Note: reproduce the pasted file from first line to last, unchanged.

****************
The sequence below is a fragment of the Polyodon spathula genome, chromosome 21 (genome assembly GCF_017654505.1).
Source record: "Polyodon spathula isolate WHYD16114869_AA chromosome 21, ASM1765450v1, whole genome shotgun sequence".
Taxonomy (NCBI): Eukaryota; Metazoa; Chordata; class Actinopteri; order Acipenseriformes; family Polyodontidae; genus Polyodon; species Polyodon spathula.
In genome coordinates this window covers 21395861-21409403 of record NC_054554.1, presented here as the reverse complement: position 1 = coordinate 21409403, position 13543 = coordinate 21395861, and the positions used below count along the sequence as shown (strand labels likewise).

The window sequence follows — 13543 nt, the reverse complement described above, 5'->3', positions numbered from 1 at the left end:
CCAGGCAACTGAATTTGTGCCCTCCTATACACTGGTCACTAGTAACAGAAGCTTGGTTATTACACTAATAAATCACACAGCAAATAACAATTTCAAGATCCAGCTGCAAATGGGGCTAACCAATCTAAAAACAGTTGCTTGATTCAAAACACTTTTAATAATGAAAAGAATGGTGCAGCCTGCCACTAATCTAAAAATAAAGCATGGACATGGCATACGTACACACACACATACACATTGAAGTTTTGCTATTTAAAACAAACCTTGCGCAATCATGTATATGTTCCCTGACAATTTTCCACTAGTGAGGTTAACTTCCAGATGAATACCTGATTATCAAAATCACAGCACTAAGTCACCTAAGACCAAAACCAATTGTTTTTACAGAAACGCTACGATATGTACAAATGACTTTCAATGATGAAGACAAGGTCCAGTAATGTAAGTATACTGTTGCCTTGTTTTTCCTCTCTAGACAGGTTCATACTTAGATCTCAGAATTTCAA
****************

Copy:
The sequence below is a fragment of the Polyodon spathula genome, chromosome 21 (genome assembly GCF_017654505.1).
Source record: "Polyodon spathula isolate WHYD16114869_AA chromosome 21, ASM1765450v1, whole genome shotgun sequence".
Taxonomy (NCBI): Eukaryota; Metazoa; Chordata; class Actinopteri; order Acipenseriformes; family Polyodontidae; genus Polyodon; species Polyodon spathula.
In genome coordinates this window covers 21395861-21409403 of record NC_054554.1, presented here as the reverse complement: position 1 = coordinate 21409403, position 13543 = coordinate 21395861, and the positions used below count along the sequence as shown (strand labels likewise).

The window sequence follows — 13543 nt, the reverse complement described above, 5'->3', positions numbered from 1 at the left end:
CCAGGCAACTGAATTTGTGCCCTCCTATACACTGGTCACTAGTAACAGAAGCTTGGTTATTACACTAATAAATCACACAGCAAATAACAATTTCAAGATCCAGCTGCAAATGGGGCTAACCAATCTAAAAACAGTTGCTTGATTCAAAACACTTTTAATAATGAAAAGAATGGTGCAGCCTGCCACTAATCTAAAAATAAAGCATGGACATGGCATACGTACACACACACATACACATTGAAGTTTTGCTATTTAAAACAAACCTTGCGCAATCATGTATATGTTCCCTGACAATTTTCCACTAGTGAGGTTAACTTCCAGATGAATACCTGATTATCAAAATCACAGCACTAAGTCACCTAAGACCAAAACCAATTGTTTTTACAGAAACGCTACGATATGTACAAATGACTTTCAATGATGAAGACAAGGTCCAGTAATGTAAGTATACTGTTGCCTTGTTTTTCCTCTCTAGACAGGTTCATACTTAGATCTCAGAATTTCAA